Top 10 applications for AI in the sports industry

AI in sports is becoming more prevalent as it elevates the industry for both players and viewers, here we look at 10 applications of AI in sports

Coaches have been using data science for the last two decades to help improve the performance of their players. Big data is invaluable as they make split seconds decisions on the field and analytics help clubs sign the best and upcoming players.

With the introduction of AI and deep learning, the opportunities for coaches, players, teams and fans are growing immensely and to share more about the impact on the industry, we look at 10 applications of AI in sport.

10. Using AI to maximise broadcasting and streaming

Although many fans attend stadiums, arenas and pitches to see live sports, most fans now tune in via radio or television. To remain competitive, sports broadcasting companies try to provide quality coverage including great photography, high-quality relay, excellent commentary, interesting graphics based on statistics and language that viewers prefer most.

To help with this, AI can be applied to dramatically improve the quality of broadcasting and streaming. For example, AI can help choose the most appropriate camera angles both during the match and also while choosing replays or re-runs. The technology can also provide accurate and timely statistics to commentators to improve real-time commentary. 

9. Optimising ad opportunities with AI in sport

Advertisements are essential to the sporting industry and AI is perfectly placed to provide better advertising opportunities for brands. During Wimbledon 2017, IBM tested Watson to look into AI and advertising. Watson monitors players’ actions, spectators; emotions and expressions, and commentators’ language to understand which moments of the game are the most exciting or thrilling.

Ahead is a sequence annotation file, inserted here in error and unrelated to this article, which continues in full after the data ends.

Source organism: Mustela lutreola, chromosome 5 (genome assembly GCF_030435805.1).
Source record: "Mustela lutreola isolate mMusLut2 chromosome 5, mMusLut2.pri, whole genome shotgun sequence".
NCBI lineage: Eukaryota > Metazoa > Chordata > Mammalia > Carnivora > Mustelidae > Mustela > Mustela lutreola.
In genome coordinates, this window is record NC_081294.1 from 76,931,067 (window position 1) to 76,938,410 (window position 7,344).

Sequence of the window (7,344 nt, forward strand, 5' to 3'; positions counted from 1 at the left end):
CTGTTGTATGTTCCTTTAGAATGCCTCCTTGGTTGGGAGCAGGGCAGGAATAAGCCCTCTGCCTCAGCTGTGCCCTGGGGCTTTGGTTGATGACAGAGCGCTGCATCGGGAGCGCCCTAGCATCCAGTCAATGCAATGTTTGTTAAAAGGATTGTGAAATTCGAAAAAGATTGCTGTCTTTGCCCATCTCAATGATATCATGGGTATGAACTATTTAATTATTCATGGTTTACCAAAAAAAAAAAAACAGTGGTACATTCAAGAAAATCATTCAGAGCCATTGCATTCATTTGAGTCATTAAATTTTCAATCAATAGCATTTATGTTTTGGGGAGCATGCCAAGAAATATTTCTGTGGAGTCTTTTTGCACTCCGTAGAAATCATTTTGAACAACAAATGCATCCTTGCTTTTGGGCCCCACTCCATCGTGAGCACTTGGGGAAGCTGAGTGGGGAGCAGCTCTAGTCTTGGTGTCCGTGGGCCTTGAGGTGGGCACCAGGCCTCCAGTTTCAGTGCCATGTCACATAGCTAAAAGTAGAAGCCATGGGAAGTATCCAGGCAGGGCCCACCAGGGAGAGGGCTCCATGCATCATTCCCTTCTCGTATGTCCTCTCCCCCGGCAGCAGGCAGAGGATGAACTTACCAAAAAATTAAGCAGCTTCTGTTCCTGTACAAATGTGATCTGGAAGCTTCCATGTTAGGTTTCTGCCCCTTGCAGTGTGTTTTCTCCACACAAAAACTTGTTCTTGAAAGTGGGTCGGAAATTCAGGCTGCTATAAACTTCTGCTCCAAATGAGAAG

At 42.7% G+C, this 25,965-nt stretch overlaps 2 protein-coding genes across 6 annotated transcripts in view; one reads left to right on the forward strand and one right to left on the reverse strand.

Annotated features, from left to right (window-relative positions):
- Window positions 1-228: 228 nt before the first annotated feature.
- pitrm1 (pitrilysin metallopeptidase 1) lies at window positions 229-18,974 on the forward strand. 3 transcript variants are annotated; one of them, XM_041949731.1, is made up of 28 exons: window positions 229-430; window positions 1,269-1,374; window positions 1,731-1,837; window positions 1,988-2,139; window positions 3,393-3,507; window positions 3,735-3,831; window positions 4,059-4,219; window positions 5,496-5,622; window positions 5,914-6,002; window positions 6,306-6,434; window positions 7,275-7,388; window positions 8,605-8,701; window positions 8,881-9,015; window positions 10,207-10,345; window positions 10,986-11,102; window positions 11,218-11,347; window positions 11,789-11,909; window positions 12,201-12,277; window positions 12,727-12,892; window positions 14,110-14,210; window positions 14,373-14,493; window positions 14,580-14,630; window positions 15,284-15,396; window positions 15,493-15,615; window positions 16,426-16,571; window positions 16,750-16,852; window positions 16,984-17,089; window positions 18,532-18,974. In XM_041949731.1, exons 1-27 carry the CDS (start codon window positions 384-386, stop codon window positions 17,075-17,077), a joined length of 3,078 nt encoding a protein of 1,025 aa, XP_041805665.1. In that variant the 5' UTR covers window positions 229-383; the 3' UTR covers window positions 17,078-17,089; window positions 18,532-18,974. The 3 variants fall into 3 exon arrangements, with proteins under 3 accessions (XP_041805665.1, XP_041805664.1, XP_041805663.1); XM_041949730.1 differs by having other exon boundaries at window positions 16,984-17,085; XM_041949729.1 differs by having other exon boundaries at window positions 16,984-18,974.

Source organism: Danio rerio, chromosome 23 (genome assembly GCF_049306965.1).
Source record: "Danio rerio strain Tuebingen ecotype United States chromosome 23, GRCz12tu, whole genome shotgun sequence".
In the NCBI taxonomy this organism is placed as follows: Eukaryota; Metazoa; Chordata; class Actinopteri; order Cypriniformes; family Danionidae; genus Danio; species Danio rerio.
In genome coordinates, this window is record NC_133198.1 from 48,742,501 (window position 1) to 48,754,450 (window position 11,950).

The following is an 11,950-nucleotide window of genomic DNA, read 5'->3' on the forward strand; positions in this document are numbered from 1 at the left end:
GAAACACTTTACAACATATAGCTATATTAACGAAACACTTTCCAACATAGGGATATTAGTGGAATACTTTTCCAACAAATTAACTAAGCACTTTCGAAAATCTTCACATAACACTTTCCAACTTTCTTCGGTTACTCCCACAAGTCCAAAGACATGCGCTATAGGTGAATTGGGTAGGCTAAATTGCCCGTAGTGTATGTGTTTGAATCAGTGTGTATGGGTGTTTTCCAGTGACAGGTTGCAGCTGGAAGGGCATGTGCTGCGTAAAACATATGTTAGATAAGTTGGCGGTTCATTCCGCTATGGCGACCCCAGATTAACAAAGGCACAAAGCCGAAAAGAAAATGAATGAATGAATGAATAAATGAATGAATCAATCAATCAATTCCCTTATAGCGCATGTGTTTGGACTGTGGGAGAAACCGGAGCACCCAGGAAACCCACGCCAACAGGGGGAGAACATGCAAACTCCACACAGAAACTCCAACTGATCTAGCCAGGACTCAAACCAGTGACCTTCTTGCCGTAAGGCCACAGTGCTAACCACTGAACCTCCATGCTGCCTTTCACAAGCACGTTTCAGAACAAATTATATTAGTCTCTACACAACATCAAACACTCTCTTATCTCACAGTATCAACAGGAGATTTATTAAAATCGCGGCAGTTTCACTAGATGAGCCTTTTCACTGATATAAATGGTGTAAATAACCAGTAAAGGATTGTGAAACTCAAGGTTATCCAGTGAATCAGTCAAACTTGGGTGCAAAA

From this, time slots could be recommender to advertisers to show them where their ads could gain optimum engagement. On top of this, machine learning can help salespeople point out parts of the game they can sell better to prospective advertisers.

8. Automated sports journalism

Some believe that AI-powered, automated journalism is going to be the next big thing in sports media. The idea is that machine learning capabilities could evolve to be able to prepare readable reports on sports events.

Already, AI is being used to build videos that better capture the highlights of sporting events as it curates the most exciting moments of the event and compiles it into a video - saving a significant amount of time compared to when done manually.